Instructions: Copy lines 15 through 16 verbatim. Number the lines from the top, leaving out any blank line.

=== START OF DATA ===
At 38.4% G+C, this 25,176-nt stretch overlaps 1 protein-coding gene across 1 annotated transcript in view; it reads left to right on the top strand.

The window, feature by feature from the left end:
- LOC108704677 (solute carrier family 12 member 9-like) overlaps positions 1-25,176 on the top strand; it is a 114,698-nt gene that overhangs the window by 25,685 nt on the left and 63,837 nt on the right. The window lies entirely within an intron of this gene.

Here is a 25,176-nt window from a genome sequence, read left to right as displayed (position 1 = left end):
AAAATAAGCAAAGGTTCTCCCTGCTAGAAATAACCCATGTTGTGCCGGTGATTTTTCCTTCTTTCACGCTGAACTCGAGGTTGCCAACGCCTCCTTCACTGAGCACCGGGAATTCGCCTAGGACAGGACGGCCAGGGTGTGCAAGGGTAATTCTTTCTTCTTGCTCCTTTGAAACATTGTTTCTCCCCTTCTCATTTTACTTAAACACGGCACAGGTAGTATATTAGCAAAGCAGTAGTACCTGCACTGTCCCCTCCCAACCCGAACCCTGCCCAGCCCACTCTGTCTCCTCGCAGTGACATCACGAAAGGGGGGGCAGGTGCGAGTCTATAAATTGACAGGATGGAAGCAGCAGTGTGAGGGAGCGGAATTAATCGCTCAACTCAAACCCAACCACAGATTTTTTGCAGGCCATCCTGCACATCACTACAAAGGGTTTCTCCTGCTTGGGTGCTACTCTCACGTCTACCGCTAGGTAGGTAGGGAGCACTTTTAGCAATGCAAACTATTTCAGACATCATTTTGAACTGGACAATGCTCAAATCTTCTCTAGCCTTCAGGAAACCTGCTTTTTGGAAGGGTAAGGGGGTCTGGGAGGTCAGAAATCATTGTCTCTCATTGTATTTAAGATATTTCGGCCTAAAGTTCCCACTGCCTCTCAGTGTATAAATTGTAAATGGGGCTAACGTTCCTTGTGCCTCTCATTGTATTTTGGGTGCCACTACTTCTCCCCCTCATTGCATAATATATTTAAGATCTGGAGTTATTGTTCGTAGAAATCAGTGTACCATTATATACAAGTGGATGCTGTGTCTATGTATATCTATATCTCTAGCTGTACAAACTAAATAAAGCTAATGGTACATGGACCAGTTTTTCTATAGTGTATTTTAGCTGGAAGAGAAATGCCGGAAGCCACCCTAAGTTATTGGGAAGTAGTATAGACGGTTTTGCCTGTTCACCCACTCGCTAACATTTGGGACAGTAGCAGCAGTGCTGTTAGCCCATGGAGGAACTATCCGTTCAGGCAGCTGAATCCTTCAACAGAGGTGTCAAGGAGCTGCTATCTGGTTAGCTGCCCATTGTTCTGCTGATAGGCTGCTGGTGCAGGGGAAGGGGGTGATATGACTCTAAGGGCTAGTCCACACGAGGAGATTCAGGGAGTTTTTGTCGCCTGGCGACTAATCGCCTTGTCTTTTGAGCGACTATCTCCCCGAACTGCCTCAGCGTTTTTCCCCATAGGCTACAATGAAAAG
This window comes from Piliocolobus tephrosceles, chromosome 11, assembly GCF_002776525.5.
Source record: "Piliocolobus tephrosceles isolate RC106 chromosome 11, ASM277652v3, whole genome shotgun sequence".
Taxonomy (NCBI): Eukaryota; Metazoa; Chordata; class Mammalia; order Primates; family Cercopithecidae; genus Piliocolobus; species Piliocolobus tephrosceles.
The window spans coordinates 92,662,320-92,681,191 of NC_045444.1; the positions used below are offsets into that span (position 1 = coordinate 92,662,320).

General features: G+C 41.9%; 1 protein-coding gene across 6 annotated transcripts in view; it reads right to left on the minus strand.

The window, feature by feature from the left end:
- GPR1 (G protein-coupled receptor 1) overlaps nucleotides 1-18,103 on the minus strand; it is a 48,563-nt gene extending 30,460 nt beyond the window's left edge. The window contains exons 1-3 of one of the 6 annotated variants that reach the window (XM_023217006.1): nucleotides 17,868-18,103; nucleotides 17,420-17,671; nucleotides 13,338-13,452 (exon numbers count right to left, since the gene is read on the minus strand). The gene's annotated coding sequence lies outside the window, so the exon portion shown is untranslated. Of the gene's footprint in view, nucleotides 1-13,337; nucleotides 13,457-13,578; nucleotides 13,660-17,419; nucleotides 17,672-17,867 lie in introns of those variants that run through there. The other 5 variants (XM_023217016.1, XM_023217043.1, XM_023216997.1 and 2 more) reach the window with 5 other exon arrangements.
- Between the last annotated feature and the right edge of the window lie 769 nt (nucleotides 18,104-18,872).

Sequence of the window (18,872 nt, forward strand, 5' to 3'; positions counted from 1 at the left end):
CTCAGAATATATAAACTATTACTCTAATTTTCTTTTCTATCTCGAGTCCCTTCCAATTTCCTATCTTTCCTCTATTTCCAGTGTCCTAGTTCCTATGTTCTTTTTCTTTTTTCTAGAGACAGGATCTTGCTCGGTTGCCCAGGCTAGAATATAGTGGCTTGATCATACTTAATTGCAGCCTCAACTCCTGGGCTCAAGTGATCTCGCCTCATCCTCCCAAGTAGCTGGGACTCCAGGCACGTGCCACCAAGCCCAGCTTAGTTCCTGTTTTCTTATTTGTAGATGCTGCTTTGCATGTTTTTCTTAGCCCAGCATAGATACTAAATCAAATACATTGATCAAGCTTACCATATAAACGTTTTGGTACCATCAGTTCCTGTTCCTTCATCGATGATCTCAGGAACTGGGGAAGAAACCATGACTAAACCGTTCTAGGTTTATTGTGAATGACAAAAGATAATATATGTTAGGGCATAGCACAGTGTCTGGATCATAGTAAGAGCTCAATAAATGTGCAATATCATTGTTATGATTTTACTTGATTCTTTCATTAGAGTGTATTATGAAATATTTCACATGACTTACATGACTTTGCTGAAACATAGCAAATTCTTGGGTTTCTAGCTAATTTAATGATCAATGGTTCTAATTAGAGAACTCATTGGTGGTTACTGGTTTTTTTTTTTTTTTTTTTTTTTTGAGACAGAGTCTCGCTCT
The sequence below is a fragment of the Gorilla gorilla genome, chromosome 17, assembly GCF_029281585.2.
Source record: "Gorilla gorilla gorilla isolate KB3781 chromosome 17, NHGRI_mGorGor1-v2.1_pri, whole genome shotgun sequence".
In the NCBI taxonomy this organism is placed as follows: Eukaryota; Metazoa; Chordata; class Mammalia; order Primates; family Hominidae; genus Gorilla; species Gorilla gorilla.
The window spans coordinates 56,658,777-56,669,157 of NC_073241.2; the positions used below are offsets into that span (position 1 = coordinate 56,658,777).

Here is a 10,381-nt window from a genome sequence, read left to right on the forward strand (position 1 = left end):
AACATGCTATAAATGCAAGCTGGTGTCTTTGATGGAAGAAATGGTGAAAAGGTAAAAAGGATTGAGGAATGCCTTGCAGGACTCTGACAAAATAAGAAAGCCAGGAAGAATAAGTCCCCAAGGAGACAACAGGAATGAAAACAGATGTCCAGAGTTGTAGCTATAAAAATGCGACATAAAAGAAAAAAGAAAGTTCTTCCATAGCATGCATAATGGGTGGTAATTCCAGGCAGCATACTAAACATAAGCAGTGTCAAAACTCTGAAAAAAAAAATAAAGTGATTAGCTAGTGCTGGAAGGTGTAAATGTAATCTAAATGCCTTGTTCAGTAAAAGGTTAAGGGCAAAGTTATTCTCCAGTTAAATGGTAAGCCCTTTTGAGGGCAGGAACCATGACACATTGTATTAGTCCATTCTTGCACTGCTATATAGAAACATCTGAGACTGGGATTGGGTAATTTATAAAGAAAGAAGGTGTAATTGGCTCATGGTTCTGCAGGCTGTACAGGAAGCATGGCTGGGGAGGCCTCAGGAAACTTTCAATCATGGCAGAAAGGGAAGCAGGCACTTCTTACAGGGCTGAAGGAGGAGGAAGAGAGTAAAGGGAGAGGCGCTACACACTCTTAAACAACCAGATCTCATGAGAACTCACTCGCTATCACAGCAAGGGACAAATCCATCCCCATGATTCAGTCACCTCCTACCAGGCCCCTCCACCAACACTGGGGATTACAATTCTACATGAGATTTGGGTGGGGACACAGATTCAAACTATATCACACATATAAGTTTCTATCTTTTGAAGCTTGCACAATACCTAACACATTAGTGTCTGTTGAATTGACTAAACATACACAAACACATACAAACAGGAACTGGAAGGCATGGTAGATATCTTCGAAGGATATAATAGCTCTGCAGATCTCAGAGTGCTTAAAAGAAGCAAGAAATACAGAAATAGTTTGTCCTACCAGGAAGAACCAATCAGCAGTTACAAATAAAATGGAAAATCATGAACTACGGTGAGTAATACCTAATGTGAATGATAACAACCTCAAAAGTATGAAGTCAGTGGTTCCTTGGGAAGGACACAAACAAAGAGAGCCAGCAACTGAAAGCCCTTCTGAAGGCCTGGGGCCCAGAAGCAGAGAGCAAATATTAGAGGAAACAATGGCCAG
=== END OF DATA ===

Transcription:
CTCAGAATATATAAACTATTACTCTAATTTTCTTTTCTATCTCGAGTCCCTTCCAATTTCCTATCTTTCCTCTATTTCCAGTGTCCTAGTTCCTATGTTCTTTTTCTTTTTTCTAGAGACAGGATCTTGCTCGGTTGCCCAGGCTAGAATATAGTGGCTTGATCATACTTAATTGCAGCCTCAACTCCTGGGCTCAAGTGATCTCGCCTCATCCTCCCAAGTAGCTGGGACTCCAGGCACGTGCCACCAAGCCCAGCTTAGTTCCTGTTTTCTTATTTGTAGATGCTGCTTTGCATGTTTTTCTTAGCCCAGCATAGATACTAAATCAAATACATTGATCAAGCTTACCATATAAACGTTTTGGTACCATCAGTTCCTGTTCCTTCATCGATGATCTCAGGAACTGGGGAAGAAACCATGACTAAACCGTTCTAGGTTTATTGTGAATGACAAAAGATAATATATGTTAGGGCATAGCACAGTGTCTGGATCATAGTAAGAGCTCAATAAATGTGCAATATCATTGTTATGATTTTACTTGATTCTTTCATTAGAGTGTATTATGAAATATTTCACATGACTTACATGACTTTGCTGAAACATAGCAAATTCTTGGGTTTCTAGCTAATTTAATGATCAATGGTTCTAATTAGAGAACTCATTGGTGGTTACTGGTTTTTTTTTTTTTTTTTTTTTTTTGAGACAGAGTCTCGCTCT
The sequence below is a fragment of the Gorilla gorilla genome, chromosome 17, assembly GCF_029281585.2.